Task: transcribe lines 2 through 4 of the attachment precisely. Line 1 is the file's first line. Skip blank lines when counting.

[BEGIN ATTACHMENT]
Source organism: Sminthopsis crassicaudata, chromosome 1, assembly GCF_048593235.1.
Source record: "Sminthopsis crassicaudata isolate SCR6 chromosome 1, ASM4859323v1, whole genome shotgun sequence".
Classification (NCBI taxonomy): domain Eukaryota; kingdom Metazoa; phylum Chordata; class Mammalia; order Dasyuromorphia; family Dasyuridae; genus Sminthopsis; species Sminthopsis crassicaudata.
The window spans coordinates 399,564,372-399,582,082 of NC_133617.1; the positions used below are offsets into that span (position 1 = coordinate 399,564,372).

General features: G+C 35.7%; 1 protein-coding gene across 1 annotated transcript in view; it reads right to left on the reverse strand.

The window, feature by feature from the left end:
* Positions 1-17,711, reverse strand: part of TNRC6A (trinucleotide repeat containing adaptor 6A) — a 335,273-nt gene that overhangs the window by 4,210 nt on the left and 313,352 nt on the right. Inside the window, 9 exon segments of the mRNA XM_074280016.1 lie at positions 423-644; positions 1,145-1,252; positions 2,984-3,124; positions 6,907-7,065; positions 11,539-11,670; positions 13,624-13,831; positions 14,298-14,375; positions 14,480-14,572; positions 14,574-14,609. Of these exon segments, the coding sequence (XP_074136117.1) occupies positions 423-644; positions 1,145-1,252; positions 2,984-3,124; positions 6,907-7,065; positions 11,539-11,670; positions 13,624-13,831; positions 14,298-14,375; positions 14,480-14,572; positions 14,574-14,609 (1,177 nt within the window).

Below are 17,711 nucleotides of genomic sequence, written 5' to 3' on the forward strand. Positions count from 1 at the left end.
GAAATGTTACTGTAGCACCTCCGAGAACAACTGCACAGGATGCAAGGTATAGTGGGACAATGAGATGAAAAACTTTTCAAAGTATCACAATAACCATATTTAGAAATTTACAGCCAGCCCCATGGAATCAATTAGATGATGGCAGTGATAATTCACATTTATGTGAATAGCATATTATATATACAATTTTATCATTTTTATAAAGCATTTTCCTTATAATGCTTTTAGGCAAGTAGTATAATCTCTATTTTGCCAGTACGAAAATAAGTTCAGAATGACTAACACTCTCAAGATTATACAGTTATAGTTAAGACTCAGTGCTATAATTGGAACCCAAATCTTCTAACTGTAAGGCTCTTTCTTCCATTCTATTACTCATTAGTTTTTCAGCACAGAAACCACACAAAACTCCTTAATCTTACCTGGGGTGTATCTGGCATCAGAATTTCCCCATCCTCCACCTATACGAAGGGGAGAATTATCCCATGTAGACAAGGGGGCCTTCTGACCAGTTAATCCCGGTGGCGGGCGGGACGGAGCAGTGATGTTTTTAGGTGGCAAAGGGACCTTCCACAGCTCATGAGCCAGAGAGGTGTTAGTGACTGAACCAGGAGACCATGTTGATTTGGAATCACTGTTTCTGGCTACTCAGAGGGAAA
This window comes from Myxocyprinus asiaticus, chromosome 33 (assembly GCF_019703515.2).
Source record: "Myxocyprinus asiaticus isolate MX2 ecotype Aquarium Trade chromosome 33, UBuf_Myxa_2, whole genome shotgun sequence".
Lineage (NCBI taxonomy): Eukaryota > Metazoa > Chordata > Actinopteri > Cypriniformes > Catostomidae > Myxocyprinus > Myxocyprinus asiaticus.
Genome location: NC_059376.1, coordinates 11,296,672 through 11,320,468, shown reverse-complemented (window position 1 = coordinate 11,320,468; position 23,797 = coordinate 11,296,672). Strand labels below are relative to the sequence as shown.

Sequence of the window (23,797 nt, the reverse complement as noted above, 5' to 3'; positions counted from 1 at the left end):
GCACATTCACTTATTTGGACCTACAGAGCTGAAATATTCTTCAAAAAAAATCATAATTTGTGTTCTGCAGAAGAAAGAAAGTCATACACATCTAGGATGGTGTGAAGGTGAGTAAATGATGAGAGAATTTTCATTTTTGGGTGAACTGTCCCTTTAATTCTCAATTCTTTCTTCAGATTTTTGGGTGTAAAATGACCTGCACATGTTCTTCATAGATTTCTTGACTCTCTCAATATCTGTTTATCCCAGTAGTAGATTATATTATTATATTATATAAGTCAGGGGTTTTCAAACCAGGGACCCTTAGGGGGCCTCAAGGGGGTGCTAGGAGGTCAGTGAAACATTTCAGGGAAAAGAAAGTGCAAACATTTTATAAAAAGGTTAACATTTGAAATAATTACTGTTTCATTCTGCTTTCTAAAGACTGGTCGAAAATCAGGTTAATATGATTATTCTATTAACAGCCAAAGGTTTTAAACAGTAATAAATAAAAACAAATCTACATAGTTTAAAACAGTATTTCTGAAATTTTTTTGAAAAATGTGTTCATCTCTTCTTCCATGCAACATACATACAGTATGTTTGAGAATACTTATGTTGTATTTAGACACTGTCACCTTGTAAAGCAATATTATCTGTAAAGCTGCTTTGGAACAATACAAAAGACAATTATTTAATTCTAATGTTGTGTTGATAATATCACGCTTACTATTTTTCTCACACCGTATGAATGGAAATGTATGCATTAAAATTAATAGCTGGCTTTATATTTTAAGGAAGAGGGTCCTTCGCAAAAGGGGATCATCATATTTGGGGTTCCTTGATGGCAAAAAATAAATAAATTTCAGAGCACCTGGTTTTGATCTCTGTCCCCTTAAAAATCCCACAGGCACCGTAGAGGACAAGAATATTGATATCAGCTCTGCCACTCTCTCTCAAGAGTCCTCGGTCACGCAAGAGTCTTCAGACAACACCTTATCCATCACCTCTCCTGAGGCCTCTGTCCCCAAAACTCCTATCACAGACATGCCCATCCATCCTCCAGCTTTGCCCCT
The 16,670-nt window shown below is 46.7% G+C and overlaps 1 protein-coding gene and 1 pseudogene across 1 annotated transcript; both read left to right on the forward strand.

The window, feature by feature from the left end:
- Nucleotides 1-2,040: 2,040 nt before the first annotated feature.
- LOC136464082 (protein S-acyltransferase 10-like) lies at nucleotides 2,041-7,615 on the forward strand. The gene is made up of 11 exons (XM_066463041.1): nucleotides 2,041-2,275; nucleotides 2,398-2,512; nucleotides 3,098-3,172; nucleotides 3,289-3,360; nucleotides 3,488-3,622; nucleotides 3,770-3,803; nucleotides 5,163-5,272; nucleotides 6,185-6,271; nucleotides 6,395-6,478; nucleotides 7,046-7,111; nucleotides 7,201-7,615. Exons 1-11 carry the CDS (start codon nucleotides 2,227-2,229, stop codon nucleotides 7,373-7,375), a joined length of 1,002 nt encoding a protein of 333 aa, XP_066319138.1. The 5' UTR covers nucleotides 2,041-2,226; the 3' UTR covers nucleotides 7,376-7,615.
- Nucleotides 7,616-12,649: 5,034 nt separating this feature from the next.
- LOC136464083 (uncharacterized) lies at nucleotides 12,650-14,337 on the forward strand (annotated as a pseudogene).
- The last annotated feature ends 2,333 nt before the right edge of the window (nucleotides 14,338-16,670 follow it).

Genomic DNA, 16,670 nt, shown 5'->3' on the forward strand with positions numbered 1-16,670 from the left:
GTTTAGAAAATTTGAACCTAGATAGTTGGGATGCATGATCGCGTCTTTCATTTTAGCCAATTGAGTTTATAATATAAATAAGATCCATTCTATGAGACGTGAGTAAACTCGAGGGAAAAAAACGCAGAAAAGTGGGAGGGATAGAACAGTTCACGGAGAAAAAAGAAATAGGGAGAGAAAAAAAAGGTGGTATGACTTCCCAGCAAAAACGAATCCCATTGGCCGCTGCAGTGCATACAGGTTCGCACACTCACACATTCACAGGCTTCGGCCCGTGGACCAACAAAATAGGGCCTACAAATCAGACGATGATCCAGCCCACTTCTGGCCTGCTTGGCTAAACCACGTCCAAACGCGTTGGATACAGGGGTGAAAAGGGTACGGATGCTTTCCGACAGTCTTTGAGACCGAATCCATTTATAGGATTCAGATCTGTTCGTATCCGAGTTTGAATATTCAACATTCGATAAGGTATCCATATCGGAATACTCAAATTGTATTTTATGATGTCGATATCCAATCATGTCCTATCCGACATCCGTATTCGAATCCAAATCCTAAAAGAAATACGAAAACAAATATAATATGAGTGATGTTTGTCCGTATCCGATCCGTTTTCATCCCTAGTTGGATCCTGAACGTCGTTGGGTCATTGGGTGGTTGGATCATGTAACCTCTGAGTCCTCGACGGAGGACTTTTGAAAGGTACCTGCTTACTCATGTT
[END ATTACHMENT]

Source record: "Sminthopsis crassicaudata isolate SCR6 chromosome 1, ASM4859323v1, whole genome shotgun sequence".
Classification (NCBI taxonomy): domain Eukaryota; kingdom Metazoa; phylum Chordata; class Mammalia; order Dasyuromorphia; family Dasyuridae; genus Sminthopsis; species Sminthopsis crassicaudata.
The window spans coordinates 399,564,372-399,582,082 of NC_133617.1; the positions used below are offsets into that span (position 1 = coordinate 399,564,372).